On their third visit to Sea Life in less than a month, Connor and Colby Hill, 4, got up close and personal with the new penguins after the twin brothers won a competition to name one of the penguins. Photo: John McCutcheon
On their third visit to Sea Life in less than a month, Connor and Colby Hill, 4, got up close and personal with the new penguins after the twin brothers won a competition to name one of the penguins. Photo: John McCutcheon

Twins ‘obsessed’ with Sea Life’s adorable new addition

"PENGUIN-obsessed" twin brothers Colby Grey and Connor Blue Hill, 4, have formed a special bond with a new member of the Sea Life family.

The boys beat 300 others in a competition to name a baby blue penguin, and fittingly dubbed him "Bluey"; not for the colour or the connection to their name, but in reference to their favourite ABC cartoon blue heeler.

Connor and Colby Hill, 4 at Sea Life won a competition to name one of Sea Life’s new penguins. Photo: John McCutcheon
Connor and Colby Hill, 4 at Sea Life won a competition to name one of Sea Life’s new penguins. Photo: John McCutcheon

Part of their prize was to help feed Bluey, aged four months, and the rest of the Little Blue Penguins colony.

Others can enjoy this privilege once Bluey and his mates have settled into the Mooloolaba attraction.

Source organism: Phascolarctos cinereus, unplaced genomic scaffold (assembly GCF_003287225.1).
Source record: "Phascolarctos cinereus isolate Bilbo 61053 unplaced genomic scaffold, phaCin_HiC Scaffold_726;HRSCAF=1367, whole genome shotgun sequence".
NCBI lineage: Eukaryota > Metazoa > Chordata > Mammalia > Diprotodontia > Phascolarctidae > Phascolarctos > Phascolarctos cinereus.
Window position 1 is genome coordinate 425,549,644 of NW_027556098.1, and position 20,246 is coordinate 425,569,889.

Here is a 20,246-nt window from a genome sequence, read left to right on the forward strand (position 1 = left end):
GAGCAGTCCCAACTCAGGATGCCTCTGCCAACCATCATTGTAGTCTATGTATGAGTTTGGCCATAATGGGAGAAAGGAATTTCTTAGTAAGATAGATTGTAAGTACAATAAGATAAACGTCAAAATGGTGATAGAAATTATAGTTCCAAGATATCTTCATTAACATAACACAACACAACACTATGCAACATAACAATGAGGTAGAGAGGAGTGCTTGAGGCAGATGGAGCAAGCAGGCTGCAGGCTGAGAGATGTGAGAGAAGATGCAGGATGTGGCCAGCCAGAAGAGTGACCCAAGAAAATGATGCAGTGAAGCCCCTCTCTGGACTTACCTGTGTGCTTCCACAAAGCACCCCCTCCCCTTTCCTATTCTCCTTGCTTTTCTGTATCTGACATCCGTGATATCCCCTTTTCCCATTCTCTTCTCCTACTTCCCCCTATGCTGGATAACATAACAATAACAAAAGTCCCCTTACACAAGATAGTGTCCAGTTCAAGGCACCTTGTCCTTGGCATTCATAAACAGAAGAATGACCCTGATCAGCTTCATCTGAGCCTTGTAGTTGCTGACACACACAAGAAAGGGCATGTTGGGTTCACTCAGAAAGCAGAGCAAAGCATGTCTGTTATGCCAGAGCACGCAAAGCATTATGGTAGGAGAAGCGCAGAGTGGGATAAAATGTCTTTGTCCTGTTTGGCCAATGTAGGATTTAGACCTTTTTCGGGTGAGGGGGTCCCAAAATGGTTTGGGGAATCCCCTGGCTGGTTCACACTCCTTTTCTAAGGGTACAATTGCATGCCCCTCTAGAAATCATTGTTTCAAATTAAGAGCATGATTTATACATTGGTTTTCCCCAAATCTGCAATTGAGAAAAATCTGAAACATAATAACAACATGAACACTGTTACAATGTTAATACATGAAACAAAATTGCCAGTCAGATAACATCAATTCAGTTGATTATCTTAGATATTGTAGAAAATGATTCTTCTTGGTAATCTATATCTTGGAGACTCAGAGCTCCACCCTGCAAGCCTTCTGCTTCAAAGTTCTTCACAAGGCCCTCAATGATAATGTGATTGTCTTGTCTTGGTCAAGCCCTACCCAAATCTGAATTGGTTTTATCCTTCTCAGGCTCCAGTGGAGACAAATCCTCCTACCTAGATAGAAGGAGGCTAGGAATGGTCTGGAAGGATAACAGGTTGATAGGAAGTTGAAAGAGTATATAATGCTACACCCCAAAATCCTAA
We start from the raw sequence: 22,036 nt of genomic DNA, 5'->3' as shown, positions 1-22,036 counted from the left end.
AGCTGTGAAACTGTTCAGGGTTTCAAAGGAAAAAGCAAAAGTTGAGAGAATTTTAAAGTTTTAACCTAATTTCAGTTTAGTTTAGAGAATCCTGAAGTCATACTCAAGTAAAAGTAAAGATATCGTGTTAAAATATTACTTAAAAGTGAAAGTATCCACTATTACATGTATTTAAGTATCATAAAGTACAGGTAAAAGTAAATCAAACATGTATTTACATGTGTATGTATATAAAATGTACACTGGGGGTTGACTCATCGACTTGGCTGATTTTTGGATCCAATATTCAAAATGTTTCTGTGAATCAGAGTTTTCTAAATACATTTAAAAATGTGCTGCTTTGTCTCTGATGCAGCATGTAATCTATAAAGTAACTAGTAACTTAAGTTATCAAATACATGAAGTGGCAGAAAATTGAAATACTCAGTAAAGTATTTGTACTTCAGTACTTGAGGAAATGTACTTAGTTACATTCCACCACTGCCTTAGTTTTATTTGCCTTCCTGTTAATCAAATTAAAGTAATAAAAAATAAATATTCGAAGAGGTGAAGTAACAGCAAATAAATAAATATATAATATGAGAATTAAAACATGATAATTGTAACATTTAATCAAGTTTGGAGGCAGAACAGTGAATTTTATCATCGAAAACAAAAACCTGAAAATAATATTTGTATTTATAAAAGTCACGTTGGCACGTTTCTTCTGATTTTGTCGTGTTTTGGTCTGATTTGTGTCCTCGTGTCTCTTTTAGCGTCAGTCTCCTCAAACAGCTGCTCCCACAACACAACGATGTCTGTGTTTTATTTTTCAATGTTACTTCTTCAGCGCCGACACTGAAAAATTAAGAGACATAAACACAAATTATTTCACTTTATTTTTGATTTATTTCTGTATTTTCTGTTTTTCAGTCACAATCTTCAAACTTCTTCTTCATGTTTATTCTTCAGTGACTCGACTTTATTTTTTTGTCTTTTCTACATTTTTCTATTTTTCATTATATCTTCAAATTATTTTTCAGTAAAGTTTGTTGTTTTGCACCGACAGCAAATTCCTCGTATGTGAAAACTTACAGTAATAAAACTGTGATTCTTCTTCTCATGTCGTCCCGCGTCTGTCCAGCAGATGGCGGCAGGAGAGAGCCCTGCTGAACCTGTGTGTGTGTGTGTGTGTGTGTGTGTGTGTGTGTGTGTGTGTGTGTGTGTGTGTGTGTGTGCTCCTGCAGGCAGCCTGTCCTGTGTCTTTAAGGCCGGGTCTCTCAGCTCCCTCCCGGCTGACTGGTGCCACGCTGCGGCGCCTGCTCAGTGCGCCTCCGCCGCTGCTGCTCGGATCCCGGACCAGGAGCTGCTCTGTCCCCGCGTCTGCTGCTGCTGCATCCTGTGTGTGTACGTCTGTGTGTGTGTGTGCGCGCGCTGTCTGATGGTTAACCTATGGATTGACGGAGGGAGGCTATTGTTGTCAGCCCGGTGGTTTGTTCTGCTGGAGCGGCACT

Parents Anna-Kate and Marcus Hill said the family had visited the new enclosure three times since it opened in December 12.

Marcus said while his sons loved all sea creatures, they had well and truly become "penguin obsessed".

Bluey the penguin has the most vibrant plumage of all the penguins in Sea Life’s new enclosure. Photo: John McCutcheon
Bluey the penguin has the most vibrant plumage of all the penguins in Sea Life’s new enclosure. Photo: John McCutcheon

After crouching just centimetres from their new favourite animals, the boys' message was clear.

"I love penguins, they're so exciting," they shouted.

To see their faces light up was a highlight for the proud parents.

Members of the public will be allowed to feed the penguins at Sea Life once they have settled into their new enclosure. Photo: John McCutcheon
Members of the public will be allowed to feed the penguins at Sea Life once they have settled into their new enclosure. Photo: John McCutcheon

Bluey is a city slicker hailing from Sydney, but Sea Life's mammal manager Carla Haskell said the penguins came from across Australia including Sea World on the Gold Coast.

The enclosure has ocean-temperature water, about four-metres deep with underwater viewing.

Carla said Bluey and his mate Mr Brown were inseparable.


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